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Thread: UK and Diapers

  1. #1

    Default UK and Diapers

    hi, as a member from the UK I am always slightly paranoid that I will make reference to nappies as diapers and then thinking that it will be the undoing of my secret!
    Well I know that last bit is a bit much, but anyhow, I was out with old friends at the Edinburgh festival and talking about being in suh fits of laughter that I could barely breathe when one of my friends said I might need Tena pants or a diaper! I thought this was a little wierd! there is no chance he is a member here but I was wondering if the UK is becoming more Americanised (Americanized) with common words?
    Ideas on a postcard!

  2. #2

    Default

    Hi we probably arecertainly with the literacy levels of children leaving school now we are bound to get some dumming down. Persoanlly and partly because of my age disposables or cloth will always be nappies and pants will be rubbers, even if I have to explain that to our american friends.

  3. #3

    Default

    I've noticed a trend towards "diapers" as well. It seems particularly common amongst families where English hasn't been the general language for many generations, eg half-Asian friends. I guess American tv and general culture has such a significant impact on the rest of the world that it will spread...

  4. #4

    Default

    I definitely blame Americanisationism as the root of all evil.
    I always called them 'nappies'...
    I like the word 'nappies'...
    Then I met a Finnish guy - where it seems they only really get American stuff - and he called them 'diapers'.
    This meant whenever we discussed the subject between us, I naturally started calling them 'diapers'.
    Subsequently, I have, in conversation with a friend and another with my Mum, inadvertently called them 'diapers' and immediately felt like a fucking idiot!
    Paranoia set in, worrying that they would think why - of all the Americanised words I may have come into contact with - 'diapers' is the one that stuck...
    ... Ridiculous!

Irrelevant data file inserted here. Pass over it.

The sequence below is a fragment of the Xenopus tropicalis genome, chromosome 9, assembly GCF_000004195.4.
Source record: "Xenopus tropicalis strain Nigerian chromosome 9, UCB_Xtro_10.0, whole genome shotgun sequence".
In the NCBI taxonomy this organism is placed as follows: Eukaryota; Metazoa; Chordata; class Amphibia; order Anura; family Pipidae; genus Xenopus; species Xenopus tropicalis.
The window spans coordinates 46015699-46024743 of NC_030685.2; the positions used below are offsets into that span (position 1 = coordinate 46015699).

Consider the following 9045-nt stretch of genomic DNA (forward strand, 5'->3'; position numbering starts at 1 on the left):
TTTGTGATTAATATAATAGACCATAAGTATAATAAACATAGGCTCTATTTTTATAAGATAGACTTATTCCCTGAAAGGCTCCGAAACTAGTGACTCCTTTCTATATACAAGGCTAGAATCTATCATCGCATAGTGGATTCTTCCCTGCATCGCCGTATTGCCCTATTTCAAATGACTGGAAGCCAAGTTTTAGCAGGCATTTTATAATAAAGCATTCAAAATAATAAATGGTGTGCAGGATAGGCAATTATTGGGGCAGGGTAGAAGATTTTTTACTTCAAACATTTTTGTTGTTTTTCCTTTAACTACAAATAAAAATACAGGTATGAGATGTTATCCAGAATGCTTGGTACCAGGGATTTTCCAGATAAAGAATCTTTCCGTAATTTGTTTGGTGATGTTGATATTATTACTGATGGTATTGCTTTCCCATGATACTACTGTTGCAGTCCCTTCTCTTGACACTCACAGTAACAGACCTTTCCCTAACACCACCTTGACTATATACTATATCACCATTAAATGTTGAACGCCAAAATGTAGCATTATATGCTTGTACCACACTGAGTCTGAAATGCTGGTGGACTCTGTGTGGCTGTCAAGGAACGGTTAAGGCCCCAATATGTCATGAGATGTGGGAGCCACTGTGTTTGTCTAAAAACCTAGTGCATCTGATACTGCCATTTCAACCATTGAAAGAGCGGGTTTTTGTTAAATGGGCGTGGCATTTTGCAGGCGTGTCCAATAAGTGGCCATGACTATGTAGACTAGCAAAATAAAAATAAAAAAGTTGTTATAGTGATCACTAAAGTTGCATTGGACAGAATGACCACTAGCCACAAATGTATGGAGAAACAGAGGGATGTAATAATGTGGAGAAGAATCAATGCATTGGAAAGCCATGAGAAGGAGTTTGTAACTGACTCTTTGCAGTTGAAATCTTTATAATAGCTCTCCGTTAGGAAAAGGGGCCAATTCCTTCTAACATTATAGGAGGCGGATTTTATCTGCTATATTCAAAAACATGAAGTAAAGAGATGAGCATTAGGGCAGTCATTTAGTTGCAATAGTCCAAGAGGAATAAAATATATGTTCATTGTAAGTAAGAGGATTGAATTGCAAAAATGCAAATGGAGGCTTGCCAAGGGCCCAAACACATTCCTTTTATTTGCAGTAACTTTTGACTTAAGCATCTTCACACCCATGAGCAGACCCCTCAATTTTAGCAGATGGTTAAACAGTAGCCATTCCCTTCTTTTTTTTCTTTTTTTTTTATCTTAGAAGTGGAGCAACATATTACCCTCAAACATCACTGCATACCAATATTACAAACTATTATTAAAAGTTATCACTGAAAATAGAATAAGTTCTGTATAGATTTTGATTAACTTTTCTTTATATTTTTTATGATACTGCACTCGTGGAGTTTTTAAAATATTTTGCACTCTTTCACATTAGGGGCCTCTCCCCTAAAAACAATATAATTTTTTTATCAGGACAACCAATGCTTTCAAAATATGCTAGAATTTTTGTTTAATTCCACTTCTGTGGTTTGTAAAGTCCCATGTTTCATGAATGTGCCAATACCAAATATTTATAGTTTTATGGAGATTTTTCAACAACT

Thankfully, the balance has shifted back now!

  5. #5

    Default

    i've found that when im online my vocab becomes very american as most of the people I speak with are from the US, IRL however I am the most english person you could speak with

  6. #6

    Default



    Quote Originally Posted by stevieab View Post
    I was wondering if the UK is becoming more Americanised (Americanized) with common words?
    Ideas on a postcard!
    'diaper' is an english word; of course, the reason why a Briton would use a word which has fallen out of fashion in Britian would mainly be due to media consumption.
    but, within your post, i'm more interested with your deliberation over the use of 's' or 'z': i'm confused, too. i've been keeping my eye out for a 'general rule' or pattern to this (many english spellings also use a 'z' over the 's'), but i haven't come up with anything yet. anyone who knows, speak now or forever hold my piece.

    despite all that, and despite the obvious americanization of various things, i've been surprised (surprized? ) at how certain phrases are understood, over yon'; things which you would expect to be exclusively british can often turn out to be american, too. of course, many of these phrases are considered to be 'old use' or of a particular class or locale. still, it gives an insight to the real workings of american culture, as opposed to the one we're fed by the media.